definitionFlood forecasting is an important component of flood warning. Flood forecasting involves prediction of water levels and flows at particular locations at a particular time, while flood warning is the task of making use of the flood forecasts to make decisions on whether flood warnings should be issued to the general public. A flood warning system is a way of detecting threatening events in advance. This enables the public to be warned so that actions can be taken to reduce the adverse effects of the event. As such, the primary objective of a flood warning system is to reduce exposure to flooding. Typically it is the role of the flood modeler or manager to pass on information to the appropriate authorities, which then has the responsibility to warn the general public or properties of the impending flood risk (René R., et.al., 2013, p. 3). Flood forecasting and early warning is carried out to reduce risks in flood prone areas. This tool is tailored for use when decision‐makers need to establish an effective overview of the flood situation, provide timely and accurate early warnings and flood forecasting services to a variety of users. Many countries have already integrated flood forecasting and early warning measures into their local and national emergency planning systems. This tool provides a concise overview of concepts and approaches in flood forecasting and early warning that helps flood managers and practitioners to develop and operate flood forecasting and early warning systems in flood prone areas.
(Associated Programm on Flood Management, accessed on Sept. 2016)
Co-benefits and impactsThe importance of having effective flood forecasting and early warning systems is widely accepted as one component to manage flood risk. Providing advance forecasting and warning of flood events can potentially allow the risk to life to be minimised, evacuation of vulnerable groups, residents to move assets (e.g. food, livestock, personal effects) to safer locations, timely operation of flood control structures (e.g. storm surge barriers, temporary flood defences, etc.) to prevent inundation of property and land, installation of flood resilience measures (e.g. sandbags, property flood barriers), pre-event maintenance operations to ensure free channel conveyance. If warnings can be disseminated to the public, it will also be possible to give communities advice on what to do in the event of a flood, as well as providing further information to limit losses. This may include areas to be evacuated, evacuation routes and the location of refuges for evacuees. It is likely that advice and guidance can be issued through the same channels used to notify communities of the flood risk as well as being made available prior to flood events. Flood warning technologies are relatively low-cost and have been successfully employed in a diverse range of countries from developed countries to developing ones.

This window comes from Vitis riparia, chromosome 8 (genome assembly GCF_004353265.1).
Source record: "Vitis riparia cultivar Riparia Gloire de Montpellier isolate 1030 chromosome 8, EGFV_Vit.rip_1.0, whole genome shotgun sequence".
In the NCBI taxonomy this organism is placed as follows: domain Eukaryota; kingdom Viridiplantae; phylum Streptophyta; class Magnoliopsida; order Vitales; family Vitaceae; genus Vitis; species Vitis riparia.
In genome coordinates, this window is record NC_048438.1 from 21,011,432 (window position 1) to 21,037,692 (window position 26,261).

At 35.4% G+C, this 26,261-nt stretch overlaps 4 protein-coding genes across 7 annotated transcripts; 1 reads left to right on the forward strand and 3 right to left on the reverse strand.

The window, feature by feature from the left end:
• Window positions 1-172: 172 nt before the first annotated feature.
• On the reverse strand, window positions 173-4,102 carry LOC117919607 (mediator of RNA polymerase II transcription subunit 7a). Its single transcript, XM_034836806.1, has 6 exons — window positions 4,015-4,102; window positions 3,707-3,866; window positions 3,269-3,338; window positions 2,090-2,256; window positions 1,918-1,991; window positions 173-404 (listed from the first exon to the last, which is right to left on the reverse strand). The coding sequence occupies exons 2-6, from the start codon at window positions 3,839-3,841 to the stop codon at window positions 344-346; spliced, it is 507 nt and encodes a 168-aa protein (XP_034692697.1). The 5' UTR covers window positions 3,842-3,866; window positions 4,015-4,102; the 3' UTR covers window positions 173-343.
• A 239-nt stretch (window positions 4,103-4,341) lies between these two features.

(ClimateTechWiki, Flood warnings, accessed on Sept. 2016)
Case studies (Show all)Flood forecasting and early warning, Marbella
Flood forecasting and early warning, Marbella
Emergency Operation Centre, Marbella
Flood forecasting and Early warning, Les Boucholeurs
Sources (Show all)[X. Llort, R. Sanchez-Diezma, A. Rodriguez, D. Sancho, M. Berenguer, D. Sempere-Torres, 2014]
[A. Rodriguez, X. Llort, D. Sancho, R. Sanchez-Diezma, R. Bella, V. Gomez, 2014]
[Grasso V., Singh A., and Pathak J., 2012]
FRI indicators (Show all)Support of announcements (e.g. via email, SMS) to target groups by the EWS
Use of an Early Warning System (EWS)
Use of a real-time monitoring in the river network
Use of a real-time monitoring of hydraulic structures and urban drainage system
Responsible authorities Learning and adapting from previous events
Multidisciplinary knowledge exchange (engineer, architect/urban planner, sociologist, economist, politician - city government, etc.)
Knowledge exchange between scientific community and authorities
Illustrations (Show all)rm_images/Flood_EWS_01.png
Last modified: Sept. 16, 2016, 6:50 a.m.